Souki: Time to Rebuild What Recession Took AwayJanuary 16, 2013, 11:10 AM HST · Updated January 17, 6:34 AM 0 Comments
By Wendy Osher
Newly selected House Speaker Joseph M. Souki of Wailuku Maui delivered Opening Day remarks as the 2013 legislative session got underway today.
During his address, Rep. Souki said lawmakers now have a chance to rebuild what the recession took away.
In an effort to strengthen economic development and job growth, and restore public services, Rep. Souki said the state must proceed intelligently, and generate more state revenues.
Below is the full text of his remarks:
“My fellow members, and all of our guests, aloha and welcome to the 2013 Regular Session. Before I begin, I would like to take a moment to recognize some of our distinguished guests:
Senator Schatz and Mrs. Schatz; Governor Abercrombie; Lt. Governor Tsutsui; Chief Justice Recktenwald; Chair Machado; And of course, Senator Akaka and Mrs. Akaka.
I would also like to recognize the former Governors; the Mayors and County Council Chairs; members of our military; and members of our Consular Corps.
And before I go on, I’d like to introduce my family.
Thank you all for being here to commemorate this momentous occasion with us.
We are here today to chart a path forward for our state.
With Hawaii’s economy on the rise, construction stable, tourism up, and unemployment down, there is reason for cautious optimism.
This is the moment we have been waiting for.
Over the past few years, the state budget was cut by over two billion dollars. Meanwhile, wages dropped, health benefit costs rose, many people were forced out of work.
The homeless population still grows – among them, war heroes, persons needing mental health services, families unable to pay their mortgage or rent.
We have the chance now, to rebuild what the recession took away.
Investment in projects and programs throughout the state is critical. But to strengthen economic development and job growth, to restore public services, we need to proceed intelligently.
Members, if we want to restore the safety net, put people back to work, and provide the best education, including early childhood education.
If we want to take care of people’s health, take care of our kupuna, and make sure the state’s health care system transitions into the new era of health care – smoothly and without undue delay,
If we want to improve our roads, bridges, and transportation infrastructure — to reduce traffic, improve the mobility of our residents, and enhance safety — in every county,
If we want clean energy that uses the best renewable energy resources, including our ocean and solar resources,
If we want to be responsible stewards of Hawaii’s natural resources and our native plants and animals,
If we want to increase farming opportunities on agricultural land and the market for locally-grown products,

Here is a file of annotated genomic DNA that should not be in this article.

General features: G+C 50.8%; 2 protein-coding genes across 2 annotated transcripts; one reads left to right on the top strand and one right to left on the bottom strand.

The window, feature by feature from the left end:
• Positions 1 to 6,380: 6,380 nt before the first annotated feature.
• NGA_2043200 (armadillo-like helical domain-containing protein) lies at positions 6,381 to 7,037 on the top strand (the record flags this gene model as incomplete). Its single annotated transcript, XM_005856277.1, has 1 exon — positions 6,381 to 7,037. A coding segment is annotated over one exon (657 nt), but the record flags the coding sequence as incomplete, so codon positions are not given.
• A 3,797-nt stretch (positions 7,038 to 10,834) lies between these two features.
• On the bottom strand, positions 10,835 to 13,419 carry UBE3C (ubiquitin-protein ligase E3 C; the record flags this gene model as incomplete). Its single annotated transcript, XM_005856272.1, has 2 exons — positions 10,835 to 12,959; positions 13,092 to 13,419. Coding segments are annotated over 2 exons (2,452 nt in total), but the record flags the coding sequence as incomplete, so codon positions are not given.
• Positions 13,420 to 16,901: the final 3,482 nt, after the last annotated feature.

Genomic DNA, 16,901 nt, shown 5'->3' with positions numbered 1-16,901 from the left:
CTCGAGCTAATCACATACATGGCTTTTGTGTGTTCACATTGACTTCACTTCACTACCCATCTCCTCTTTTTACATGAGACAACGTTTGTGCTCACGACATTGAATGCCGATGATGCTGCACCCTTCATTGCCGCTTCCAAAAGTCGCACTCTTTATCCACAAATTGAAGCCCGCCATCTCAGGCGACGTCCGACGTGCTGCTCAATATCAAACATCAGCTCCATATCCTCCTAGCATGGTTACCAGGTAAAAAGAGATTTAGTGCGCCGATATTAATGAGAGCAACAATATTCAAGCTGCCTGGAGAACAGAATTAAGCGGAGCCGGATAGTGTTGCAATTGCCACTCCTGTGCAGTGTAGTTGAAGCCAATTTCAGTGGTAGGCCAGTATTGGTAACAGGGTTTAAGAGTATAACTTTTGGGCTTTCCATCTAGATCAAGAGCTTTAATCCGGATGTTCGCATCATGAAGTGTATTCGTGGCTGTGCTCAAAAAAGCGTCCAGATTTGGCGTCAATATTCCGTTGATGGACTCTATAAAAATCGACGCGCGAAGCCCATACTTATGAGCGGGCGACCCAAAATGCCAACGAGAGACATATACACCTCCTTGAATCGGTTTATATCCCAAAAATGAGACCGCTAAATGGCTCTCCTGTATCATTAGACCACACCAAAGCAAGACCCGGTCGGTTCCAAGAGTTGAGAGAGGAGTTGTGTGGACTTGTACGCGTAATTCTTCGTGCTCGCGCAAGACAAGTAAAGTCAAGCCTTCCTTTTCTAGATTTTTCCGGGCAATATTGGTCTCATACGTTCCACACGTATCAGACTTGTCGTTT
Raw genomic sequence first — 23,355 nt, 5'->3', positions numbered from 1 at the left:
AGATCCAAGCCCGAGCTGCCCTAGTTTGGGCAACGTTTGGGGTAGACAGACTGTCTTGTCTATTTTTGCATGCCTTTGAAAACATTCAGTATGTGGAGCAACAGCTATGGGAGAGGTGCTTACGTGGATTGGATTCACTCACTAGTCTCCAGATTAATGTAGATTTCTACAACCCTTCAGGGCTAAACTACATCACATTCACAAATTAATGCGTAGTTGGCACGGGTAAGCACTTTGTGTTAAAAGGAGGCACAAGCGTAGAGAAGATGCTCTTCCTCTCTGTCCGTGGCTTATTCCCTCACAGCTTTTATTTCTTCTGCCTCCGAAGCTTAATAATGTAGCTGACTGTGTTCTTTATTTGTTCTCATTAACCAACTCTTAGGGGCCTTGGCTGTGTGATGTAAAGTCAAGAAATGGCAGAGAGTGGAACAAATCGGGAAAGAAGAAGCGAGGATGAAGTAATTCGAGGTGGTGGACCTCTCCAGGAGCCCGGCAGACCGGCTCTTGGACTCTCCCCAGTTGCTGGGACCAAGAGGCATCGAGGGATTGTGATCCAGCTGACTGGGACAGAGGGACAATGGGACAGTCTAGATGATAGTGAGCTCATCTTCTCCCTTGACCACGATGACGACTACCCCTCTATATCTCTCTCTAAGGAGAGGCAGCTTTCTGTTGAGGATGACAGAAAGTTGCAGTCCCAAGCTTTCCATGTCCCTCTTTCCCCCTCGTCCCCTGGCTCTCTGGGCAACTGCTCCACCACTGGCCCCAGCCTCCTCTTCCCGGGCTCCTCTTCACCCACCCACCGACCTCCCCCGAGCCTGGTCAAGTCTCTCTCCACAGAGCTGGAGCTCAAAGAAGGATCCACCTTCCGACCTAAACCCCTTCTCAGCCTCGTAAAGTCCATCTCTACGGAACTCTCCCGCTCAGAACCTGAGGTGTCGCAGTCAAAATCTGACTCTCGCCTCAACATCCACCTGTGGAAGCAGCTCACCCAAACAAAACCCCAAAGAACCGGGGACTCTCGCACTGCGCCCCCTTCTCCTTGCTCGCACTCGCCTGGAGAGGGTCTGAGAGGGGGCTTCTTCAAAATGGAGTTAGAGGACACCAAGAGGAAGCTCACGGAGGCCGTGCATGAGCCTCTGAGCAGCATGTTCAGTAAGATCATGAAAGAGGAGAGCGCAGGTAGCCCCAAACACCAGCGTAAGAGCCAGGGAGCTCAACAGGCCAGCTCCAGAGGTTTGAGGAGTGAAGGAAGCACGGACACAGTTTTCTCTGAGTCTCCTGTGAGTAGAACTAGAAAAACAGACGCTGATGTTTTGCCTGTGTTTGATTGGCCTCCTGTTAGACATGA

If we want to support the tourism industry and promote the Hawaii product to the world,
If we want to do all these things the people require — and yes, I know we do — we must enhance our revenue stream. We must put together a mix of strategies that will generate more state revenues —- equitably.
One option may be to rethink tax credits. No, I’m not saying we should abandon all caution and fall for the marketing hype. Instead, let’s learn from our experience and do our due diligence. The film industry claims a tax credit will generate $350 million in revenues for the State. Should we turn our back on this? Let’s give it a serious and thorough look first.
But increasing revenue does not mean placing an unfair burden on those who can least afford it. Members, the top personal tax rate was down at 7-3/4% at one time and now it’s up to 11% – the highest in the nation. It’s time to look at rolling back the personal tax burden for people with lower incomes and the middle class, at least incrementally, over the next few years.
Members, I am humbled and honored to stand before you today.
Over my 30 years here, I have seen many faces come and go. I have seen our communities prosper, struggle, and prosper again.
But one thing that remains constant is the privilege and price of public service.
All of us know what it’s like to walk the district. We go door to door — we talk to our constituents. We ask them to entrust us with their vote and a seat in this chamber.
The price for this privilege is the responsibility each of us has to conduct ourselves with compassion and dignity.
Every day, as you walk down these halls and on this floor, remember the hopes and dreams of the people of this state — and do your best for them.
Before I close, I would like to thank Speaker Calvin Say for his 14 years of leadership as Speaker of the House, and for maintaining the fiscal solvency of this State.
I look forward to working with each and every one of you this session. Thank you, very much, for the trust you have in me. Aloha.”